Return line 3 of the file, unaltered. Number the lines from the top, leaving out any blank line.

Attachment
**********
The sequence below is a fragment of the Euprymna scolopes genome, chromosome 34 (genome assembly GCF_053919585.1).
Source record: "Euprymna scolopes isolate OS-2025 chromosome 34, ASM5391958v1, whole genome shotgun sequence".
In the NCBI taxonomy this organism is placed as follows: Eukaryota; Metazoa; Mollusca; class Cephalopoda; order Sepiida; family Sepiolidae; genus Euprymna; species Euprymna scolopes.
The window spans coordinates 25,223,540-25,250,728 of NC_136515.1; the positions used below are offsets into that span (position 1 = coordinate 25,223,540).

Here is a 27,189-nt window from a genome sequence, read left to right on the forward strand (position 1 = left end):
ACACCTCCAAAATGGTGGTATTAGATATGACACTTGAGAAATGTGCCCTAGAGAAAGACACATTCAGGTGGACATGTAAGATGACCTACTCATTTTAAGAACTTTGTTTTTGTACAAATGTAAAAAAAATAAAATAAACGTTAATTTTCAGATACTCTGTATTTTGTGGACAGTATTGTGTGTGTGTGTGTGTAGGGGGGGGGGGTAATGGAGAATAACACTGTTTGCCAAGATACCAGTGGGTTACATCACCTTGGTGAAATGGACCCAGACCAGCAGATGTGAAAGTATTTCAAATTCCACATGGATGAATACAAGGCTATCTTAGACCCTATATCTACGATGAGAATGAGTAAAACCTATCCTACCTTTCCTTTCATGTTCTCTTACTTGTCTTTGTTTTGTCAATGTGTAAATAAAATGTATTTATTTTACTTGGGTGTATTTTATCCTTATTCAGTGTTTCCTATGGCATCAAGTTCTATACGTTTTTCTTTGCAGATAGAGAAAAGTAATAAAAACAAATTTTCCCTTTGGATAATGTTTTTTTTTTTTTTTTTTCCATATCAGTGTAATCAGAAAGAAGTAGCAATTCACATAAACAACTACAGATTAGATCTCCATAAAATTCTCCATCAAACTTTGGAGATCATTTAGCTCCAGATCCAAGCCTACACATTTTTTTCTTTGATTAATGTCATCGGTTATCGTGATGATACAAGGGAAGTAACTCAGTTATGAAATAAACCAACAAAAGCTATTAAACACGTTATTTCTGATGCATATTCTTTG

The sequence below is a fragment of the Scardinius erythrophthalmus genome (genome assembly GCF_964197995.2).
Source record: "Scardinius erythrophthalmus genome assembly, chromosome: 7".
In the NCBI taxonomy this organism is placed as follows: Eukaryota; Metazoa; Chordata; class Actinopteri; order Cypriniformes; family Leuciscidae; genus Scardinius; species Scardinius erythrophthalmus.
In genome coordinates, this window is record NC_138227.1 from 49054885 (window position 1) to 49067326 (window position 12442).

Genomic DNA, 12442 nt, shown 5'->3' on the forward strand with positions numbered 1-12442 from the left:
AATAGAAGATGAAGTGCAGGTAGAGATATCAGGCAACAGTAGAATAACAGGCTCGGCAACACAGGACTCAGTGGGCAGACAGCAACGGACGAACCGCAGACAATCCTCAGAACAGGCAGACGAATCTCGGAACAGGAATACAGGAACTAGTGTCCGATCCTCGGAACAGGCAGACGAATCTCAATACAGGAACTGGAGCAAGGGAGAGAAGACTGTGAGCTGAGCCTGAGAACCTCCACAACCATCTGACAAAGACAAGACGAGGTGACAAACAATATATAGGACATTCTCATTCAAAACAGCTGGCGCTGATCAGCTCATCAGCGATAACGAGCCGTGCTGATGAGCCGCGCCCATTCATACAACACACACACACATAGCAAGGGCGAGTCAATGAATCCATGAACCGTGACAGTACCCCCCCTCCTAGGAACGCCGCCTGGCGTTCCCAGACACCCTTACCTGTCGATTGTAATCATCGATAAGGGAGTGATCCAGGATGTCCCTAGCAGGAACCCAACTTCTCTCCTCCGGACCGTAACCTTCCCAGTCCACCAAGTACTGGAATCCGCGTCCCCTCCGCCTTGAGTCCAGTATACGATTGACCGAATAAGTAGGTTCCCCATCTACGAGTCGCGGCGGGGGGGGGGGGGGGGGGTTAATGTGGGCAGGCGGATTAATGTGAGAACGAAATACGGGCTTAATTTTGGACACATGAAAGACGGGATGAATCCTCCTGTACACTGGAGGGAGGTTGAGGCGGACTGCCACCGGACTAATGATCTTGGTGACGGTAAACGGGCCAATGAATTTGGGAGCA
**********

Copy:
In the NCBI taxonomy this organism is placed as follows: Eukaryota; Metazoa; Mollusca; class Cephalopoda; order Sepiida; family Sepiolidae; genus Euprymna; species Euprymna scolopes.